Long-lived antibody-secreting plasma cells are formed in the secondary lymphoid organs and subsequently home to the bone marrow, although the mechanisms that control this migration remain primarily unknown. In this study, we show that IgG plasma cells constitute a significant fraction of cervical lymph node cells from older mice deficient in both E- and P-selectin (E/P-/-), and that these cells can be prospectively isolated by phenotype. These IgG plasma cells were polyclonal, cytoplasmic Ig+, spontaneously secreted antibody, were in the G0/G1 phase of the cell cycle, and failed to express multiple B-cell surface markers. The plasma cells exhibited up-regulated cell surface expression of multiple adhesion molecules, including α4 and leukocyte function-associated antigen 1 (LFA-1) integrins, CD44, and P-selectin glycoprotein ligand 1 (PSGL-1). IgG plasma cells bound to vascular cell adhesion molecule 1 (VCAM-1) significantly better than IgM+ B cells, indicating that the α4 integrins were constitutively active. A subset of IgG plasma cells also bound hyaluronic acid, the ligand for CD44. In addition, the IgG plasma cells interacted strongly with E-selectin, but poorly with P-selectin, despite elevated levels of PSGL-1 protein. The preferential interaction of plasma cells with E-selectin, but not P-selectin, correlated with elevated α1,3-fucosyltransferase-VII messenger RNA levels, but selective down-regulation of core 2 β-6-N-glucosaminyltransferase levels, compared to B cells. These results demonstrate a unique adhesion profile for murine IgG plasma cells. Furthermore, the E/P-/- mice represent a novel system to isolate and purify significant numbers of primary IgG plasma cells.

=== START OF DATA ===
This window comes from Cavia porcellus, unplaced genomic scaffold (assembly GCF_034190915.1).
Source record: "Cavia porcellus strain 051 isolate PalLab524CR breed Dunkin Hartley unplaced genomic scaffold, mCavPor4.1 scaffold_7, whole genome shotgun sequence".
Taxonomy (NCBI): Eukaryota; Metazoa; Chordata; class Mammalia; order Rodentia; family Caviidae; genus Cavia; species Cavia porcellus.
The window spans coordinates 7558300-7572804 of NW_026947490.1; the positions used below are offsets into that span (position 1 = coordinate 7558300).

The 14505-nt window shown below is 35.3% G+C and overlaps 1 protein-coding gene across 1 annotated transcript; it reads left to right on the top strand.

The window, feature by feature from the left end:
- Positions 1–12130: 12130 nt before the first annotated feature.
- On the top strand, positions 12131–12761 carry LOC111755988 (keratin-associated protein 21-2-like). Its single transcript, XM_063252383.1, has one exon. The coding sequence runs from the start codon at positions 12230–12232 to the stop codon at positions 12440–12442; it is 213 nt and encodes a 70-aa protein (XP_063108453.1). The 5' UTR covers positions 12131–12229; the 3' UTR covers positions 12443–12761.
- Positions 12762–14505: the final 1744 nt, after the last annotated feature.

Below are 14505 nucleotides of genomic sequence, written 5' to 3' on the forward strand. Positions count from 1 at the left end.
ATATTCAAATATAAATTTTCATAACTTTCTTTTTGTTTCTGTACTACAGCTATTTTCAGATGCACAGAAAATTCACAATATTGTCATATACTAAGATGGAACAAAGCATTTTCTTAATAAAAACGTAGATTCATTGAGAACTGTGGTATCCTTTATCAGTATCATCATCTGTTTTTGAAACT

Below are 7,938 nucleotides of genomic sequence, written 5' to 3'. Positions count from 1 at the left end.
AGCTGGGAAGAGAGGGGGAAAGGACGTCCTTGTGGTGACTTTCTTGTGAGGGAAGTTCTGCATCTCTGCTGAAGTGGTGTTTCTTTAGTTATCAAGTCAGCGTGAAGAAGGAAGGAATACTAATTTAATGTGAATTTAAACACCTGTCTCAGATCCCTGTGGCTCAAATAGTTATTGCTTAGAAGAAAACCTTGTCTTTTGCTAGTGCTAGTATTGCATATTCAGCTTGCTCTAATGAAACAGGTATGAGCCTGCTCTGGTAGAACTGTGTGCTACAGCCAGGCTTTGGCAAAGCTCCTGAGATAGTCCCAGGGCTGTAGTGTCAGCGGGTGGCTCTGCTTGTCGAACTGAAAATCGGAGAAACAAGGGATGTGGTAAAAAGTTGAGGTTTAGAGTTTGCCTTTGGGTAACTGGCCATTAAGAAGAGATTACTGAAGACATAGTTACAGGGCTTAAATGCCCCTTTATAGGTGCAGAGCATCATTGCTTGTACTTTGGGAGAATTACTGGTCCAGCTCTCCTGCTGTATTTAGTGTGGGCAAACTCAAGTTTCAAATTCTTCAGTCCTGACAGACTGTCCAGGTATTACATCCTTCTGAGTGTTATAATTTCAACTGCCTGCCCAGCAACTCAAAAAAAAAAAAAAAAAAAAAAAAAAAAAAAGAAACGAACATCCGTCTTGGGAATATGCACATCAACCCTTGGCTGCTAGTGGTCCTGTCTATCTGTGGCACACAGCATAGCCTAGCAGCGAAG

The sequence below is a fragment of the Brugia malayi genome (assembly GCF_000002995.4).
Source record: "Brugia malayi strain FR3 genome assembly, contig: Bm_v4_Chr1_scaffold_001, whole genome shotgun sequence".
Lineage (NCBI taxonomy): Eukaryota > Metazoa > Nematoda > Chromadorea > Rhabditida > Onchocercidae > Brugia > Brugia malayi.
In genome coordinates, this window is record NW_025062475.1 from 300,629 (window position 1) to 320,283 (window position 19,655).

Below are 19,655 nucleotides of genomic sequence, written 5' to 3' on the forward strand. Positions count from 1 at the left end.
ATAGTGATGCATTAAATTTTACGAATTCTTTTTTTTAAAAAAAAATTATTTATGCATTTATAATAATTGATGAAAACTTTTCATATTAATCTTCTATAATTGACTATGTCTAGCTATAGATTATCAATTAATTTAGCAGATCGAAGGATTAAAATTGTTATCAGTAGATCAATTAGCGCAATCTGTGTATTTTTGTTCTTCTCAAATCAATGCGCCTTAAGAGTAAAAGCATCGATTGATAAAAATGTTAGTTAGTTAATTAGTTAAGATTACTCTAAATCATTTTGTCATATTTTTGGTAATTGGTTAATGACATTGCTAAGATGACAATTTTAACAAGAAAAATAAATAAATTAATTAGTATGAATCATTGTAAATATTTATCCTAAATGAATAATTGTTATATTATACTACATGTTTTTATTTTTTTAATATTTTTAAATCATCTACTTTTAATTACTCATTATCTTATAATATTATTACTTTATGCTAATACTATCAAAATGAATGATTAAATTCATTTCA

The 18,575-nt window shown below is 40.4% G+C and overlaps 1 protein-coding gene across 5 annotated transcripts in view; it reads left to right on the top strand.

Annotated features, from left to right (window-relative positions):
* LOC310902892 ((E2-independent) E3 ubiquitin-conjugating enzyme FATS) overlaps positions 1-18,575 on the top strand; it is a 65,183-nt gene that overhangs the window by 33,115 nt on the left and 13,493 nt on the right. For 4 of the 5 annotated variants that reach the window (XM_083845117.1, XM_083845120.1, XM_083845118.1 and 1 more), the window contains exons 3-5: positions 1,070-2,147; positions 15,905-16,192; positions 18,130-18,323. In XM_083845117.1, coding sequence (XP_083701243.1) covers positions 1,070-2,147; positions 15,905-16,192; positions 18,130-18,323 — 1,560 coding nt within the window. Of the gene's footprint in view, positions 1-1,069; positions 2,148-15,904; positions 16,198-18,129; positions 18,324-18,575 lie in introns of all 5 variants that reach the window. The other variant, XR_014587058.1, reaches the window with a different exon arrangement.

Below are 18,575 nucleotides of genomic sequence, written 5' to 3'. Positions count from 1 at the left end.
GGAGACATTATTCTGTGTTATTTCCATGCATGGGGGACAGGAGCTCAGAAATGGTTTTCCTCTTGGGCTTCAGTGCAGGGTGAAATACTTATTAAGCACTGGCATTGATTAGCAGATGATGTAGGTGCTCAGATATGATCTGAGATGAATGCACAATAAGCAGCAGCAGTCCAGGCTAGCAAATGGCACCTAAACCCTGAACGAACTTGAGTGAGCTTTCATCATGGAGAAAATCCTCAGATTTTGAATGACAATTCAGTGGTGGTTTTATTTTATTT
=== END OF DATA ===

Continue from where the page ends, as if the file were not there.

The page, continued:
ASJC Scopus subject areas
- Cell Biology